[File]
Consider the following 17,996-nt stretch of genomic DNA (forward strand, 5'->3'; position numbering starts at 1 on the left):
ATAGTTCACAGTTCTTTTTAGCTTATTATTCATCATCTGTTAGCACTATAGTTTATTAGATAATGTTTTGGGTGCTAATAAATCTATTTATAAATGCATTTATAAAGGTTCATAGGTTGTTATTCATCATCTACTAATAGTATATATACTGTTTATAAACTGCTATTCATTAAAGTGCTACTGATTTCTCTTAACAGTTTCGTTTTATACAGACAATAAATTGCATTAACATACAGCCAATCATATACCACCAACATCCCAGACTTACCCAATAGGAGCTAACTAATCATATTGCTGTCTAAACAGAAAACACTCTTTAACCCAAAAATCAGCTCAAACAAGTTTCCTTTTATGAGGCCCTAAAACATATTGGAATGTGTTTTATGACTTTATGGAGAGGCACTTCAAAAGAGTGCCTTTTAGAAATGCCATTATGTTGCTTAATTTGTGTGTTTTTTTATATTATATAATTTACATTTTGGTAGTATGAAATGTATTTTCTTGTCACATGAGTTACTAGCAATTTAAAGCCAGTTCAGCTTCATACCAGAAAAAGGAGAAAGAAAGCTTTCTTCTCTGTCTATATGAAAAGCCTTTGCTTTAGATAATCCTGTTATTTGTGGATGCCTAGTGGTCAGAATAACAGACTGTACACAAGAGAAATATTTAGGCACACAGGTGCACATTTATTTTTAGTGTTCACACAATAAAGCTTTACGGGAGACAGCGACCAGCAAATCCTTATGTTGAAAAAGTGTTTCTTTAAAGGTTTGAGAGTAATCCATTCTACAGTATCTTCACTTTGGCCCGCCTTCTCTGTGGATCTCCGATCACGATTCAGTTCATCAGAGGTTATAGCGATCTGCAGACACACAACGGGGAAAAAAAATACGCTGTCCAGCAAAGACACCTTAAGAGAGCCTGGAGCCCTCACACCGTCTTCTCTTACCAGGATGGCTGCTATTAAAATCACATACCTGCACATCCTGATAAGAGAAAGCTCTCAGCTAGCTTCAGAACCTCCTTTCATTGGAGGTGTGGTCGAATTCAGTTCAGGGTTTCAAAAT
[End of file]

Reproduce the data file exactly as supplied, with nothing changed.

Consider the following 17,996-nt stretch of genomic DNA (forward strand, 5'->3'; position numbering starts at 1 on the left):
ATAGTTCACAGTTCTTTTTAGCTTATTATTCATCATCTGTTAGCACTATAGTTTATTAGATAATGTTTTGGGTGCTAATAAATCTATTTATAAATGCATTTATAAAGGTTCATAGGTTGTTATTCATCATCTACTAATAGTATATATACTGTTTATAAACTGCTATTCATTAAAGTGCTACTGATTTCTCTTAACAGTTTCGTTTTATACAGACAATAAATTGCATTAACATACAGCCAATCATATACCACCAACATCCCAGACTTACCCAATAGGAGCTAACTAATCATATTGCTGTCTAAACAGAAAACACTCTTTAACCCAAAAATCAGCTCAAACAAGTTTCCTTTTATGAGGCCCTAAAACATATTGGAATGTGTTTTATGACTTTATGGAGAGGCACTTCAAAAGAGTGCCTTTTAGAAATGCCATTATGTTGCTTAATTTGTGTGTTTTTTTATATTATATAATTTACATTTTGGTAGTATGAAATGTATTTTCTTGTCACATGAGTTACTAGCAATTTAAAGCCAGTTCAGCTTCATACCAGAAAAAGGAGAAAGAAAGCTTTCTTCTCTGTCTATATGAAAAGCCTTTGCTTTAGATAATCCTGTTATTTGTGGATGCCTAGTGGTCAGAATAACAGACTGTACACAAGAGAAATATTTAGGCACACAGGTGCACATTTATTTTTAGTGTTCACACAATAAAGCTTTACGGGAGACAGCGACCAGCAAATCCTTATGTTGAAAAAGTGTTTCTTTAAAGGTTTGAGAGTAATCCATTCTACAGTATCTTCACTTTGGCCCGCCTTCTCTGTGGATCTCCGATCACGATTCAGTTCATCAGAGGTTATAGCGATCTGCAGACACACAACGGGGAAAAAAAATACGCTGTCCAGCAAAGACACCTTAAGAGAGCCTGGAGCCCTCACACCGTCTTCTCTTACCAGGATGGCTGCTATTAAAATCACATACCTGCACATCCTGATAAGAGAAAGCTCTCAGCTAGCTTCAGAACCTCCTTTCATTGGAGGTGTGGTCGAATTCAGTTCAGGGTTTCAAAAT